This screen grab made from Yahoo Inc.'s Tumblr page shows the company's new logo in a post published on Wednesday.
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SUNNYVALE, Calif. — Yahoo has refreshed its logo for the first time since shortly after the Internet company’s founding 18 years ago.
The new look unveiled late Wednesday is part of a makeover that Yahoo Inc. has been undergoing since the Sunnyvale, Calif., company hired Google executive Marissa Mayer to become Yahoo’s CEO 14 months ago.
Mayer has already spruced up Yahoo’s front page, email and Flickr photo-sharing service, as well as engineered a series of acquisitions aimed at attracting more traffic on mobile devices.
The shopping spree has been highlighted by Yahoo’s $1.1 billion purchase of Tumblr, an Internet blogging service where the company rolled out its new logo.
The redesigned logo retains some of the elements of the old one, including the company’s official color, purple. Yahoo’s familiar exclamation point, meant to punctuate a yodeling sound that has long been the company’s calling card, is still there, too, but with a twist. When visitors come to Yahoo’s front page or an app, the exclamation point dances across some of the lettering before settling at the end of the company’s name at a slight tilt of nine degrees.
“We knew we wanted a logo that reflected Yahoo — whimsical, yet sophisticated,” Mayer wrote on her Tumblr account. She hailed the redesigned looks as “modern and fresh, with a nod to our history. Having a human touch, personal. Proud.”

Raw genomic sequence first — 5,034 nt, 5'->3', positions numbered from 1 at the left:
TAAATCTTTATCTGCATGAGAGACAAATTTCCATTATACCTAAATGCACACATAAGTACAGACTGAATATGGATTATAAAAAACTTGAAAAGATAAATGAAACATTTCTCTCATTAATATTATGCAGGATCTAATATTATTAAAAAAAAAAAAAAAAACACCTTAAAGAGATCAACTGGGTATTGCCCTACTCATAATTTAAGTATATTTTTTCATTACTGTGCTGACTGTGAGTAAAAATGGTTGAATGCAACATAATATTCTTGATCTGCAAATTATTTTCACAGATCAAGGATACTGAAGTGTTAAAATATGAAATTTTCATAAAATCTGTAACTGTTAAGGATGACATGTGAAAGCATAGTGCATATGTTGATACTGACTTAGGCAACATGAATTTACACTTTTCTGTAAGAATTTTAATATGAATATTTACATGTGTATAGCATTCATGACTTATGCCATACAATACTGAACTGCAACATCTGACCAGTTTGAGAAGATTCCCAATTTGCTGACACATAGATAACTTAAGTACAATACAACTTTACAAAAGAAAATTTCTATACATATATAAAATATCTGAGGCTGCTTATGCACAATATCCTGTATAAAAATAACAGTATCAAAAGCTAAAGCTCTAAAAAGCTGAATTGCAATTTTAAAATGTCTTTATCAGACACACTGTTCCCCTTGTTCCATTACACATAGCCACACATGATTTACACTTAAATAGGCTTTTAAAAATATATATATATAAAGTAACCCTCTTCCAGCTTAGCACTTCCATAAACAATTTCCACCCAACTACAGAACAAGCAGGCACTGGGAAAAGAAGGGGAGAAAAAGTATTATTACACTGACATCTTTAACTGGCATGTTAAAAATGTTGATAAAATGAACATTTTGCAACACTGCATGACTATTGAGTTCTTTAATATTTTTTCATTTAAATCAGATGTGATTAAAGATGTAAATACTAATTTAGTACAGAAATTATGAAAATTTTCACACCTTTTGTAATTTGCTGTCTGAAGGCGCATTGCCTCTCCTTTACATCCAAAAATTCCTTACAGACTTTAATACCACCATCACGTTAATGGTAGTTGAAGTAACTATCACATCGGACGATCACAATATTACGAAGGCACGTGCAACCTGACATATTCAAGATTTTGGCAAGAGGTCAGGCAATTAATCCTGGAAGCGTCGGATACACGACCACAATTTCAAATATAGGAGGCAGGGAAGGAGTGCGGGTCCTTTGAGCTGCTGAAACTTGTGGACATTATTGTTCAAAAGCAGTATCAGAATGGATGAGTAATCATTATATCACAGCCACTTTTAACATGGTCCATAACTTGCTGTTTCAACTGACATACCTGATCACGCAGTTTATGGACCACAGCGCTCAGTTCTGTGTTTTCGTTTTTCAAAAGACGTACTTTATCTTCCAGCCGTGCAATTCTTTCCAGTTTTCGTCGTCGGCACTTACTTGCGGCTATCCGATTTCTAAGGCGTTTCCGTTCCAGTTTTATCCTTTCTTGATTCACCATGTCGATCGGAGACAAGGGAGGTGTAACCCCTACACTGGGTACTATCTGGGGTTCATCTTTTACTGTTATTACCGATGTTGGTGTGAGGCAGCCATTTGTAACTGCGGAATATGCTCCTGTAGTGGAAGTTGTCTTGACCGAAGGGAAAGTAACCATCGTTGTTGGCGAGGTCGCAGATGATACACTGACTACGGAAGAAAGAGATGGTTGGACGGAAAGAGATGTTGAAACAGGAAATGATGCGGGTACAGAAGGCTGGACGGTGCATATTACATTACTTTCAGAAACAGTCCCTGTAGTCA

Mayer, 38, said she spent most of one weekend earlier this summer figuring out what the new logo should look like with four other Yahoo colleagues: Bob Stohrer, Marc DeBartolomeis, Russ Khaydarov, and an intern, Max Ma.
In an effort to drum up more interest in the changeover, Yahoo spent the past 30 days showing some of the proposed logos that Mayer and her helpers cast aside.
The revision is the first time that Yahoo has made a significant change to its logo since a few tweaks shortly after co-founders Jerry Yang and David Filo incorporated the company in 1995.
Mayer’s overhaul of Yahoo has attracted a lot of attention, but so far it hasn’t provided a significant lift to the company’s revenue. Yahoo depends on Internet advertising to make most of its money, an area where the company’s growth has been anemic while more marketing dollars flow to rivals such as Google Inc. and Facebook Inc.
Yahoo’s stock has climbed by nearly 80 percent, but most of that gain has been driven by the company’s 24 percent stake in China’s Alibaba Holdings Group. Investors prize Alibaba because it has emerged as one of the fastest growing companies on the Internet.